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Everything posted by SteinbergerHack

  1. Well, yes. That's why I have stuck with the XTC for almost 15 years now. There's nothing else out there that covers more ground, IMO. That's the idea. I played one for about 30 minutes today, and while it sounded very good, it wasn't inspiring. I think that I need to borrow one and do my own profiling to see what it can really do. The stock profiles aren't good enough, but they show that it might be able to get there. We'll see.
  2. Nice enough, but a combo amp is absolutely not the solution for my gigs. I'm not looking for a new sound, I am looking for a lighter weight, smaller way to duplicate what I already have - the Bogner XTC and JCM800.
  3. Yeah, between the horn bands and the theater work, the two things that drive cashflow are being able to read and play a score/book/chart and having whatever sound/style is required for EVERY cue. No leader/conductor wants to hear whining about needing a different guitar or not having the right pedal. Imagine session playing in front of an audience - very similar. I think the last time we rehearsed the horn band was in 2012, so we just play from the charts every gig. If the leader drops in a new chart, you play it when called, sight-reading if necessary. I may not have the shred chops of Satriani or the smoothness of Knopfler, but I stay busy playing.
  4. The Kemper is supposedly different, which is what I want to find out.
  5. Perhaps, but even so, I find that I use all three amp channels and the two boost functions constantly, on top of the basic choris/reverb/delay/comp programs. My core combinations are probably two dozen or so that are just generic sounds, then a few dozen more that are specific to artists or cover songs. .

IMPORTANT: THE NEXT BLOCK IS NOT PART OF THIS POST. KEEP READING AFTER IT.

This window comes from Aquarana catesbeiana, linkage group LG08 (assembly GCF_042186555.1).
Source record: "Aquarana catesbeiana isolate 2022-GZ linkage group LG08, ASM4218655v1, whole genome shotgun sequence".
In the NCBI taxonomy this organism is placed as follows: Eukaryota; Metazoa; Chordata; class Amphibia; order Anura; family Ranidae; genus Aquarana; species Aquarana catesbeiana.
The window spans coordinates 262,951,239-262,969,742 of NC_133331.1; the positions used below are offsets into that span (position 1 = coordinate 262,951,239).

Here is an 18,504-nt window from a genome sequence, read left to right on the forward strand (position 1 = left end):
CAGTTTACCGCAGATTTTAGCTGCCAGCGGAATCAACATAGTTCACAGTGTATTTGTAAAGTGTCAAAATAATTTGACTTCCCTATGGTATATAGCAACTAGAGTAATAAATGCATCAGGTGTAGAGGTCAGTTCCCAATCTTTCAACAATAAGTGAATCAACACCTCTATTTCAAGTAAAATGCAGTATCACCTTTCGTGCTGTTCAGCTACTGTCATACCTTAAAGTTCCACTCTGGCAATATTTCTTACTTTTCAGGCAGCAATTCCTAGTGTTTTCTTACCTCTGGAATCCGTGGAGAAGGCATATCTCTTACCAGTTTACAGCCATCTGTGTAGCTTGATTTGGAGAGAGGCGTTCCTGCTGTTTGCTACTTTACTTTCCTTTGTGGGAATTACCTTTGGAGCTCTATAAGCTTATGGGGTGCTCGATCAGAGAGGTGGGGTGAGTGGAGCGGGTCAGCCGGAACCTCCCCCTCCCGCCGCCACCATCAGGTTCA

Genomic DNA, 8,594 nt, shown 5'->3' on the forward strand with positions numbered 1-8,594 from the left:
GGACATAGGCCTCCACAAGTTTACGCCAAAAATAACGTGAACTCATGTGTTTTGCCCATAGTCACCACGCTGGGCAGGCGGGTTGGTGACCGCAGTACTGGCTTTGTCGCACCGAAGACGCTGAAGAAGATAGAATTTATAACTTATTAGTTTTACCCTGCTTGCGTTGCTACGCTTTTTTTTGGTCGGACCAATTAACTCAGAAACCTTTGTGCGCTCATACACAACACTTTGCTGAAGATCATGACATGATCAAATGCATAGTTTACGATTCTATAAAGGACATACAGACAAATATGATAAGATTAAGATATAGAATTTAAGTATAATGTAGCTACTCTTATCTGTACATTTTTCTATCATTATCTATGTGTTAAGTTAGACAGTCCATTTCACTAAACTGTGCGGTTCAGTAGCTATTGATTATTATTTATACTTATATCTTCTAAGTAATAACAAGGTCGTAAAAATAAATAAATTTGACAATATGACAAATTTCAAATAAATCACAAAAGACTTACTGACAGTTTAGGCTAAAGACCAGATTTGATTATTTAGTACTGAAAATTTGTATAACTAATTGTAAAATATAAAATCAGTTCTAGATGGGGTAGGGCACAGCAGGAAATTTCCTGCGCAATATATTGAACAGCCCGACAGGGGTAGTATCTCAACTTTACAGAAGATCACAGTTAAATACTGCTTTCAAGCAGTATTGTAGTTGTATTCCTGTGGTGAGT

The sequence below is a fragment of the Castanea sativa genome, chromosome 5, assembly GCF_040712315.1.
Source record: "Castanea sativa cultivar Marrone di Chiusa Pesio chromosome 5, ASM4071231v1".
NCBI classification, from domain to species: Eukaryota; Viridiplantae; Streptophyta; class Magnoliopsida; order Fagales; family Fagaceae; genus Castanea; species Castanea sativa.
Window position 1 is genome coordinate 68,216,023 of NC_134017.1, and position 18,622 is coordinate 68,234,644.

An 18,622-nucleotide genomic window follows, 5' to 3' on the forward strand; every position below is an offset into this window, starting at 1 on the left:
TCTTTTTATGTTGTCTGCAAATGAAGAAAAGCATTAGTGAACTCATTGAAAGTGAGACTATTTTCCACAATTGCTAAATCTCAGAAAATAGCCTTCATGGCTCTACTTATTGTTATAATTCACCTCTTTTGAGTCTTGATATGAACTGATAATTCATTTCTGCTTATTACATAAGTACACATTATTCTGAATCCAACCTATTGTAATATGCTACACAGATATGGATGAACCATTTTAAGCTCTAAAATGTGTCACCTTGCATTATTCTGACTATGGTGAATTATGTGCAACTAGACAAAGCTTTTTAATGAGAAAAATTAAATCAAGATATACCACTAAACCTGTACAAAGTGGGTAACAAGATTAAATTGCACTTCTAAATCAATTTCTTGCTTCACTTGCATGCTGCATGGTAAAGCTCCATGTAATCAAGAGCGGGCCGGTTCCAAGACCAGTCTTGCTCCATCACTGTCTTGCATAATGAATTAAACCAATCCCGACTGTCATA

6. How? I can't even think of a single song I play that I could do with a single patch!
  7. Not sure if "frugal" is the right word, but I have a strong history of buying things only when planning to keep them for decades - and use them. I don't mind spending what it takes to get good stuff, but i only do it once, and I don't like constantly changing things out.
  8. Well, yeah - you got the right stuff on the first try. There's nothing wrong with a Marshall of that era from just about any perspective!
  9. Interesting concept, but I haven't played through any standard modeller that doesn't make me want to walk away in disgust. They just don't work for me. Keep in mind that the benchmark i am trying to duplicate is a Bogner XTC, occasionally paired with a JCM800.
  10. This - and the Bogner XTC combined with real acoustic instruments gets the job done. Something like a Fender Princeton would not (or it would require a whole lot of pedals that I don't want to have to carry around).
  11. At the processing level I believe that you are correct (and it's probably the only way to effectively mimic a tube amp's transfer function). For my application, the difference is that I can use my own amps' transfer functions as the base model - which is what I am looking for. I don't want a different sound - I just want to be able carry it around without having to see a chiropractor after every gig.
  12. I have some really good amps already. The point is to have their sound (or extremely close) without having to take them out. If I wanted the sound of a different amp I would already have it.
  13. There are hundreds, so it's not something that you can do in a short audition session. It's also not clear from the naming exactly what they are, which makes it even more user-hostile, IMO. Once I get my own setup built, I can easily remember what my own patch names mean, but figuring out what " ACE - CF Rh Zillah " is intended to denote is a bit obtuse, iMO.
  14. Well, the Kemper isn't a modeler, per se. It reproduces the sound of your amp - you actually let the Kemper play through your amp to develop the map. I agree that finding the right tube amp is a long, arduous task - and I really love what I have with my Marshall and Bogner. I haven't found a modeler that I like at all, but the profiler (Kemper) actually does what I am looking for - reproduce the sound of my existing amps, but at a much lighter weght.